When the rest of the world’s a pantomime, performing arts can offer blissful sanctuary. Last year, we had several theatre pieces we enjoyed, from the large productions to the smaller underground ones.
When it comes to the many genres of performing arts that are staged out there in Malaysia, it’s hard to objectively rate everything so broadly. Nevertheless, the plays below are the ones that truly engaged us in one way or another – but at the end of the day, they’re all matters of personal preference. Without further ado, here’s our top 5 local plays from 2017!
(To read our original full reviews click on the title of the play)
Written by Harold Pinter
Artistic Director : Joe Hasham OAM
Cast: Razif Hashim, Stephanie van Driesen, Omar Ali and Jad Hidhir
There was never a moment of Betrayal that felt mundane and stagnant. Harold Pinter’s penchant for realism means the inclusion of seemingly trite conversations, but when executed properly, actually adds to the rhythm of the storytelling. All of the actors, Razif Hashim, Stephanie Van Driesen and Omar Ali pull this off with sleek precision, ensuring that even superficial banter about books become intense. Omar Ali’s booming and sophisticated demeanor stole the show, especially when he tiptoes around the steady, rational side of his character, Robert, and the side of him teetering on the brink of rage. Set-wise, Joe Hasham’s Betrayal is very creative in ensuring a seamless staging. The introduction to the location is a video compilation of all the important events during the time period shown in reverse, in order to show the backwards progress of the play. As Paint It Black plays in the background, the tumultuous ’60s – 70s is captured perfectly. The major events (such as the Vietnam War riots and the Nixon scandal) act as a contrasting backdrop to the play’s otherwise small microcosm of treachery, maybe as a way to highlight how obnoxious and self-centered the characters of the story really are. Although we’ve had our qualms about the arrythmic outcome of the Malay translation, Joe Hasham does Harold Pinter more than justice in this adaptation.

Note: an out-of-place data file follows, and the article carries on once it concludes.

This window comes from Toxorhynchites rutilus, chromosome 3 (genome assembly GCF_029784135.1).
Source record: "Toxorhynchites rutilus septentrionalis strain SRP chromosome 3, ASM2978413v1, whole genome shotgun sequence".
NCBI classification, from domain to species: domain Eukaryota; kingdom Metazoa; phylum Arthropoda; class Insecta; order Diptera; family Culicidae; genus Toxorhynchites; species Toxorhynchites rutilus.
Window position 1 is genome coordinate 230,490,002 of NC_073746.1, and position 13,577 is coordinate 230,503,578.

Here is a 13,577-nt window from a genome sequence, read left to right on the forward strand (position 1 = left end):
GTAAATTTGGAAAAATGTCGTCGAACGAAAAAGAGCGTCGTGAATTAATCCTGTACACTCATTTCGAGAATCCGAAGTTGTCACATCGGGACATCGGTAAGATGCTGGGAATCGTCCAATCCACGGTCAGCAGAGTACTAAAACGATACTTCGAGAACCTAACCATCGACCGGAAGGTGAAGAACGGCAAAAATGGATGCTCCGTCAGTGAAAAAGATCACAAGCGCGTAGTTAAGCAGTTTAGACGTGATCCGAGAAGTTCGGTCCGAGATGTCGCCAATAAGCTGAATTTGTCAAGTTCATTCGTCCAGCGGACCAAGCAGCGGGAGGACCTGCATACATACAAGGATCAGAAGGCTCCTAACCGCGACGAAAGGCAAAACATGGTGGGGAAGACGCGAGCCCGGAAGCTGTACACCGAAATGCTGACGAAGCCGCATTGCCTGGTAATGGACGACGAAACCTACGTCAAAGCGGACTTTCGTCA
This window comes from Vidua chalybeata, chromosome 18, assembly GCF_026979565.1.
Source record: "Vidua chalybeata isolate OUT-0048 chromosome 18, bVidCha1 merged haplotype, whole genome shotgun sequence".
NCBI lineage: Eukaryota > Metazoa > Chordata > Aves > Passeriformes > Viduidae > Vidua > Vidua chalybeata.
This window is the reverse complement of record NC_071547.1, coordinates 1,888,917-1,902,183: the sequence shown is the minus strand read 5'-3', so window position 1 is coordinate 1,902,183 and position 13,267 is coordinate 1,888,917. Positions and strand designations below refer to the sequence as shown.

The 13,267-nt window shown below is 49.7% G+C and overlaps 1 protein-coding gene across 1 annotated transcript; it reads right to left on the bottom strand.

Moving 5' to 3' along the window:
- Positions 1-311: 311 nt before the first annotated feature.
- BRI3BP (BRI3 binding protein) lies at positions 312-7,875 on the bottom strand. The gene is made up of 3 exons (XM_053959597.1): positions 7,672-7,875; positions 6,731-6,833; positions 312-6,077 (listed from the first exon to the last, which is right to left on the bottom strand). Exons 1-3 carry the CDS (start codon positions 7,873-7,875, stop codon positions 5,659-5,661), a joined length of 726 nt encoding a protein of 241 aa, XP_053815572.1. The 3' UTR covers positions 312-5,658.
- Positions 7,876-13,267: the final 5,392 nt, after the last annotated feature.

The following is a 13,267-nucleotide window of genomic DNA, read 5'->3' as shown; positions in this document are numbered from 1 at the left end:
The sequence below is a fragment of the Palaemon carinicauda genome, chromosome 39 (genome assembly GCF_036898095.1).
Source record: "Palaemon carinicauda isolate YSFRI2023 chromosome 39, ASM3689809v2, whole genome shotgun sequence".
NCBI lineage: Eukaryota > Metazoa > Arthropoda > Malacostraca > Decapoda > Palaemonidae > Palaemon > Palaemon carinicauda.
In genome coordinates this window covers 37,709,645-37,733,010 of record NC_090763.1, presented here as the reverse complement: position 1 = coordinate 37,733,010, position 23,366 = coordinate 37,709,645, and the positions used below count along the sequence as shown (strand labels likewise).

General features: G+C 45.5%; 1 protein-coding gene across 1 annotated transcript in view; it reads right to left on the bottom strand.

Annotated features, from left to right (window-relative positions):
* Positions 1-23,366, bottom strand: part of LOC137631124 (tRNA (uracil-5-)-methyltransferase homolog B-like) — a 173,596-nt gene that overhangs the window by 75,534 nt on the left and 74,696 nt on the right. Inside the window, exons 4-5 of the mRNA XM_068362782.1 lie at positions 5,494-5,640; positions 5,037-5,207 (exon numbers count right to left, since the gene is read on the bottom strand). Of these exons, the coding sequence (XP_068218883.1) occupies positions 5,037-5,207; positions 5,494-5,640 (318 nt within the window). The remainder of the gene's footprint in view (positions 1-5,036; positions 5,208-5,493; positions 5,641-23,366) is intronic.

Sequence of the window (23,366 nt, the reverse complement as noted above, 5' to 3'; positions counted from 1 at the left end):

Directed and Written by Qiu Qatina
Cast: Ahmad Ghani, Jubang Samat, Han Zalini, Shaza Bae, Royzaib Sugian
Teater Pedofilia has broken boundaries with this tasteful approach to a taboo topic. It’s a crass reflection on our reality, with an unfiltered portrayal of ignorant authorities and presumptuous members of society. There is a lot of abstract sensibility to it, that succeeds in creating a constant sense of dread yet maintaining all necessary tact. One of the true stars of the play was the creative direction of Fendi Shah and other people involved is apparent through many aspects of the performance. There is the amazing rain effect that is done, with water dripping from the ceiling into a makeshift drain in front of the audience. The dark, reddish hue lighting that seems to envelope the ominous mood of the play felt real and breathtaking at every turn. The other highlight of Teater Pedofilia was Qiu Qatina’s choreography. The movements are sensuous but disconcerting – but rightfully so, as it shows the forbidden lust in the pedophile’s heinous doings; made even more enigmatic with the mask. Teater Pedofilia was an audacious piece where a lot of things could’ve gone wrong. It it’s narrative, in the scenography, or the execution. But it held itself steady, and dared to start a conversation that needed to be had. And with the proceeds of Teater Pedofilia’s tickets and merchandise sales going to NGOs like Protect and Save the Children, it felt like a step in the right direction.
Directed by Azzad Mahdzir
Cast: Nadia Aqilah, Surnia Fizul